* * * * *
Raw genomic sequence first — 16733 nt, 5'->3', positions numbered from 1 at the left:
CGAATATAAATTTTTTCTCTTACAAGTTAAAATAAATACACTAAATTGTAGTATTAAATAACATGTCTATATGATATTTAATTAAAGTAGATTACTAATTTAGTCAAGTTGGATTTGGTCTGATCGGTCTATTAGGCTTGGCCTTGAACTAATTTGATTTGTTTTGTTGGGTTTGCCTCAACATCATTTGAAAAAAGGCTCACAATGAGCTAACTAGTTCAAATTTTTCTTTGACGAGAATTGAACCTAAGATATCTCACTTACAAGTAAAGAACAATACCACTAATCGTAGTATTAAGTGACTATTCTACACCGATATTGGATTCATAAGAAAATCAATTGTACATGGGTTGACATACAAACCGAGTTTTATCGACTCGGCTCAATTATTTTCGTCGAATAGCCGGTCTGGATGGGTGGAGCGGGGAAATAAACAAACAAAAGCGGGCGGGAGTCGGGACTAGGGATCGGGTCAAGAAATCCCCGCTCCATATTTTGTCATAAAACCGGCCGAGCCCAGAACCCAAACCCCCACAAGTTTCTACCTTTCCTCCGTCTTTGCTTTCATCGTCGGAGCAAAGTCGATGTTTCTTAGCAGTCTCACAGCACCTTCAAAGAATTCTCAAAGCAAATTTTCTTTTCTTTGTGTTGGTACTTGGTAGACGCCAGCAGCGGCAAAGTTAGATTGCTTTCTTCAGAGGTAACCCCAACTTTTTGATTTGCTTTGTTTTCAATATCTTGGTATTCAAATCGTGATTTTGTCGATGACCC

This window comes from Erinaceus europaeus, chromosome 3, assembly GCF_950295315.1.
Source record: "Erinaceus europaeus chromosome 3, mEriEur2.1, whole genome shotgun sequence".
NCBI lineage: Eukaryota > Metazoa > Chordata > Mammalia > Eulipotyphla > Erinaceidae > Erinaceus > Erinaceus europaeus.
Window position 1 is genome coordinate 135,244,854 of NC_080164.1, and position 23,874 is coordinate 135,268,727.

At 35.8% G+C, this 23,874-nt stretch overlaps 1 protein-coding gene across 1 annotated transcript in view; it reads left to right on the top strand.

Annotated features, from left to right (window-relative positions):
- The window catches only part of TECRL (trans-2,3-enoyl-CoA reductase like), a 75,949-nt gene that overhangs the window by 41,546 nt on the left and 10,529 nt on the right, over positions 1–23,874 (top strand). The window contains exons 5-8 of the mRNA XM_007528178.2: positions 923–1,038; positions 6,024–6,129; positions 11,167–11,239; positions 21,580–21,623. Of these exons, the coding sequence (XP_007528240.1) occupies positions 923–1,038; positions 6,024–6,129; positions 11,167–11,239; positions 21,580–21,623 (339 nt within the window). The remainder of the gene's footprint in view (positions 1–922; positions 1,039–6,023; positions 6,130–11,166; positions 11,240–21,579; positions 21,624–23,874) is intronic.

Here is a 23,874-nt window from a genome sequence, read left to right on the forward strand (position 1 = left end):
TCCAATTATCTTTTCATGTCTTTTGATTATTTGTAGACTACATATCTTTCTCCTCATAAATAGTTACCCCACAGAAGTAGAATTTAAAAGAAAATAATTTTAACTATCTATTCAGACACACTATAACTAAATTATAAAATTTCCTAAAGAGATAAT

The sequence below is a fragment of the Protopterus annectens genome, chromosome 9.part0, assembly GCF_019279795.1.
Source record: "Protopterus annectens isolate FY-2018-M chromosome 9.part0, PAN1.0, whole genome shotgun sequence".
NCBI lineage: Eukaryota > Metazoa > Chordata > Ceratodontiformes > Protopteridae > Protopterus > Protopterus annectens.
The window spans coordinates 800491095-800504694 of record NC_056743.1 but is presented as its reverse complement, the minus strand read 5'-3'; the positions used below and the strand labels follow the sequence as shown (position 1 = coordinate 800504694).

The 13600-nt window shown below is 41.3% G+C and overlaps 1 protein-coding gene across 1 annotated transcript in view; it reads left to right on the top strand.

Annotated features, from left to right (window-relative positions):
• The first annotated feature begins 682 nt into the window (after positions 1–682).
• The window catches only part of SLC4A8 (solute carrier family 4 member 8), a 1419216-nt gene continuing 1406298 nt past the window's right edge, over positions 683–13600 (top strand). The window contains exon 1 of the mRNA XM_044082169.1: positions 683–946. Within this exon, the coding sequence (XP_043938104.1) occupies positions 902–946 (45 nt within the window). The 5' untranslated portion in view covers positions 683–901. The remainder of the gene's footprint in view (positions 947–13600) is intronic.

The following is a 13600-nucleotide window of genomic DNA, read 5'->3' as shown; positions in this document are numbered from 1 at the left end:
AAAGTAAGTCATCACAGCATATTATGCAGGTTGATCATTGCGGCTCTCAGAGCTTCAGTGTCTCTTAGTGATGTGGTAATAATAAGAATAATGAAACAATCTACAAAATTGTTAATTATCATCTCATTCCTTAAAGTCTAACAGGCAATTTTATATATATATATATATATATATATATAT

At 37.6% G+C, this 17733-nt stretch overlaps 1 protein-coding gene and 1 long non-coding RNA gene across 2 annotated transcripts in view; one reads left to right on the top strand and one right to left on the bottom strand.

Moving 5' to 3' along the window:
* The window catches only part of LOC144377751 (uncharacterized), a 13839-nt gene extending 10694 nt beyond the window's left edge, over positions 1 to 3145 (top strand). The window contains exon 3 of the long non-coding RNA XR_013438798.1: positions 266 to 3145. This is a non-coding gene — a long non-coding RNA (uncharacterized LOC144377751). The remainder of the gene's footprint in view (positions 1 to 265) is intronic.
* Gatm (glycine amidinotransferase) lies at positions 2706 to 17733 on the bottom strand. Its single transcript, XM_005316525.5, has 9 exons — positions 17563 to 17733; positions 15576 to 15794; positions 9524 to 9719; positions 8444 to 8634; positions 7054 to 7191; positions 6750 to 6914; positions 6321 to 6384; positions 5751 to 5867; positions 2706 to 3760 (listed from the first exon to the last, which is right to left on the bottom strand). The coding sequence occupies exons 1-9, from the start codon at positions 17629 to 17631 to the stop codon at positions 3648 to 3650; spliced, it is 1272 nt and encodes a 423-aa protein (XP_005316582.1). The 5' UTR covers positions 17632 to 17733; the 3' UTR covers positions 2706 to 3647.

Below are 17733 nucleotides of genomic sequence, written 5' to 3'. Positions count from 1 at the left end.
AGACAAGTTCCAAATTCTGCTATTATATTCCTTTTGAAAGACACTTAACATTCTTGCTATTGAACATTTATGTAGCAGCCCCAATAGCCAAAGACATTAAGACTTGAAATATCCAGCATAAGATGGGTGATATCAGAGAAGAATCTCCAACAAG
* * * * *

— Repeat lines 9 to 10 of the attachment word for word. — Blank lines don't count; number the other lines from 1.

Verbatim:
- The window catches only part of TECRL (trans-2,3-enoyl-CoA reductase like), a 75,949-nt gene that overhangs the window by 41,546 nt on the left and 10,529 nt on the right, over positions 1–23,874 (top strand). The window contains exons 5-8 of the mRNA XM_007528178.2: positions 923–1,038; positions 6,024–6,129; positions 11,167–11,239; positions 21,580–21,623. Of these exons, the coding sequence (XP_007528240.1) occupies positions 923–1,038; positions 6,024–6,129; positions 11,167–11,239; positions 21,580–21,623 (339 nt within the window). The remainder of the gene's footprint in view (positions 1–922; positions 1,039–6,023; positions 6,130–11,166; positions 11,240–21,579; positions 21,624–23,874) is intronic.

Here is a 23,874-nt window from a genome sequence, read left to right on the forward strand (position 1 = left end):